Academic journal article The Journal of Baha'i Studies

Destiny and Freedom in the Bahá'í Writings

Academic journal article The Journal of Baha'i Studies

Destiny and Freedom in the Bahá'í Writings

Article excerpt

Conocer los límites de nuestro destino y libertad y, especialmente, conocer cómo este último puede ser mejor utilizado son dos aspiraciones muy comunes entre los seres humanos. Este ensayo comentará acerca de un número de Escritos relevantes, principalmente traducciones oficiales, algunas Tablas no traducidas, así como unas charlas de 'Abdu'l-Bahá e interpretaciones de Shoghi Effendi. El destino humano es un misterio y solamente el verdadero buscador puede lograr alguna percepción de él. La vida misma lo asistirá en este empeño. Los seres humanos son libres, y sin embargo sus vidas son reguladas por los decretos de Dios, decretos tanto irrevocables como revocables. Un hombre utiliza mejor su libertad si entiende la voluntad de Dios y hace un esfuerzo disciplinado para cumplir con ella en su vida diaria, con aquiescencia radiante.

Come, for last night, to me, the invisible messenger spake,

Saying: "In contentment's stage, be: from destiny flee not."

Between the lover and the Beloved, veil is none:

Hafiz! thou thyself art thy own veil From the midst, arise....


To know the boundaries of one's destiny and freedom and, especially, to know how the latter - which seems a fundamental element of human life, if human life must have a meaning - can be best used are undoubtedly two very common aspirations among human beings. The Bahá'í Writings give the cue for many reflections on these issues and offer advice on how these two legitimate aspirations may be attained. We will be satisfied with a few considerations based on the study of a number of relevant, authoritatively translated Writings, and some untranslated Tablets, as well as a few talks by 'Abdu'1-Bahá and interpretations by Shoghi Effendi.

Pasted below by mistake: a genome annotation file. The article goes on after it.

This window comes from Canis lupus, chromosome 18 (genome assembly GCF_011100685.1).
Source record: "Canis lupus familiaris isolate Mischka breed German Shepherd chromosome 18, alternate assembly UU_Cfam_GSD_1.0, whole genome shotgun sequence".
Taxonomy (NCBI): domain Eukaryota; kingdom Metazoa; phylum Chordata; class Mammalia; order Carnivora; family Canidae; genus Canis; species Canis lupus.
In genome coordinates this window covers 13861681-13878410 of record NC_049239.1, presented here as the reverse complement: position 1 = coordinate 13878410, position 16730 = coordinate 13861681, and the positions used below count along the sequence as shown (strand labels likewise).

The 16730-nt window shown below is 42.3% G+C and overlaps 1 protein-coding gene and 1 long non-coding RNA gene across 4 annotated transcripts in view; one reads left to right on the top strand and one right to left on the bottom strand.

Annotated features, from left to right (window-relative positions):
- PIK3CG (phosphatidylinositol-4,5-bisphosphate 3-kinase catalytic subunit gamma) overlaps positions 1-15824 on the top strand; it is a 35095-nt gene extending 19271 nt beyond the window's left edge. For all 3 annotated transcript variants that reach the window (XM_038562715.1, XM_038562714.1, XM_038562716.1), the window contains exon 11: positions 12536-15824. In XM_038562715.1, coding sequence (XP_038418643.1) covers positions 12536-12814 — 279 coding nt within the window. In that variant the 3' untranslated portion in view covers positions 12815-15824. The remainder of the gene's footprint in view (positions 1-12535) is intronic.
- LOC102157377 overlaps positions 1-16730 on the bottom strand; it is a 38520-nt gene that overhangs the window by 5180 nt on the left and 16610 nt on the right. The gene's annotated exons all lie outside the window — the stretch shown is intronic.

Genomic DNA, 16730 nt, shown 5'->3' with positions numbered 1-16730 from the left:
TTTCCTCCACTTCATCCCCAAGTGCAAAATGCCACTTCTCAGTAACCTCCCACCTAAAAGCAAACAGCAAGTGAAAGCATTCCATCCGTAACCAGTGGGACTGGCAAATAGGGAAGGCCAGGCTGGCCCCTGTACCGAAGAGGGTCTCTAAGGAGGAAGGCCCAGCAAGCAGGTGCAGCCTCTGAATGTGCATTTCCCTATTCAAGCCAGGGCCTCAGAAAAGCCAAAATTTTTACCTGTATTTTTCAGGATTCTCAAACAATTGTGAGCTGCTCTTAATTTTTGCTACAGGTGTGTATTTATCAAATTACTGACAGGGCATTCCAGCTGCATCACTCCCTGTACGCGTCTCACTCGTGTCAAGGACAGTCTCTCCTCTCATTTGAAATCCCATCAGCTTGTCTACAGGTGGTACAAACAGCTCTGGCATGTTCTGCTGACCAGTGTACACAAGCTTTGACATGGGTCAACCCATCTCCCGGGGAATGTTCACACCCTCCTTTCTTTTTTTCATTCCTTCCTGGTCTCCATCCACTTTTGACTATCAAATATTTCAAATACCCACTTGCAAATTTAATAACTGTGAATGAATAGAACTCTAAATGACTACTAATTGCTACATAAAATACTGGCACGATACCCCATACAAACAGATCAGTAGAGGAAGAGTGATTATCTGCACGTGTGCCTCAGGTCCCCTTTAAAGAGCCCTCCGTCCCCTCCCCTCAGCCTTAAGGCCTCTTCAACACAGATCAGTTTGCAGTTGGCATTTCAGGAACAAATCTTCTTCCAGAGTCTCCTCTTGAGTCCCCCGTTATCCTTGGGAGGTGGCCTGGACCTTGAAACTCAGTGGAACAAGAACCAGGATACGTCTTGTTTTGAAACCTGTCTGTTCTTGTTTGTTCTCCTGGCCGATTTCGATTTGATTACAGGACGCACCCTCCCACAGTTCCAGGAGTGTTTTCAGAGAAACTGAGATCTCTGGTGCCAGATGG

A first reflection arises from what Bahá'u'lláh writes, in His Four Valleys, about destiny, which in those circumstances He calls "God's immutable decree [qadar], His foreordained mystery [sirr-i-muqaddar, lit., the mystery of predestination]" (Seven Valleys 57). He writes: "[W]hen searchers inquired of this, He [Imam ?\?\ made reply, 'This is a bottomless sea which none shall ever fathom.' And they asked again, and He answered, 'It is the blackest of nights through which none can find his way'" (57). Then Bahá'u'lláh adds: "Whoso knoweth this secret will assuredly hide it, and were he to reveal but its faintest trace they would nail him to the cross. Yet, by the Living God, were there any true seeker, I would divulge it to him; for they have said: 'Love is a light that never dwelleth in a heart possessed by fear'" (57-58).

If we relate these words to our daily experiences, one of the meanings they seem to convey is as follows. Although destiny is a mystery, if one will love God and will have the courage to demonstrate that love through one's behavior, God's Messenger will make one understand the secret of one's destiny and, hopefully, the meaning and the boundaries of one's freedom.


That each human being is a free creature is beyond any doubt. Bahá'u'lláh states it very clearly: "Unto each one hath been prescribed a pre-ordained measure, as decreed in God's mighty and guarded Tablets. All that which ye potentially possess can, however, be manifested only as a result of your own volition [irádih]" (Gleanings 149, 77:1). One's freedom makes every human being responsible for one's own deeds, for which one will finally "be called to give account" (Bahá'u'lláh, Arabic Hidden Words, No. 31), "For surely if deeds were not rewarded and yielded no fruit, then the Cause of God . . . would prove futile" (Bahá'u'lláh, Súriy-i-Vafá, in Tablets 189).

Therefore Bahá'u'lláh seems to deny any form of predestination, intended as "the foreordination by God of each individual's ultimate destiny particularly eternal life" (Webster's Third International Dictionary, s.v. "predestination"). Seemingly He also disallows any form of determinism, intended as "the philosophical theory which holds . …

Search by... Author
Show... All Results Primary Sources Peer-reviewed


An unknown error has occurred. Please click the button below to reload the page. If the problem persists, please try again in a little while.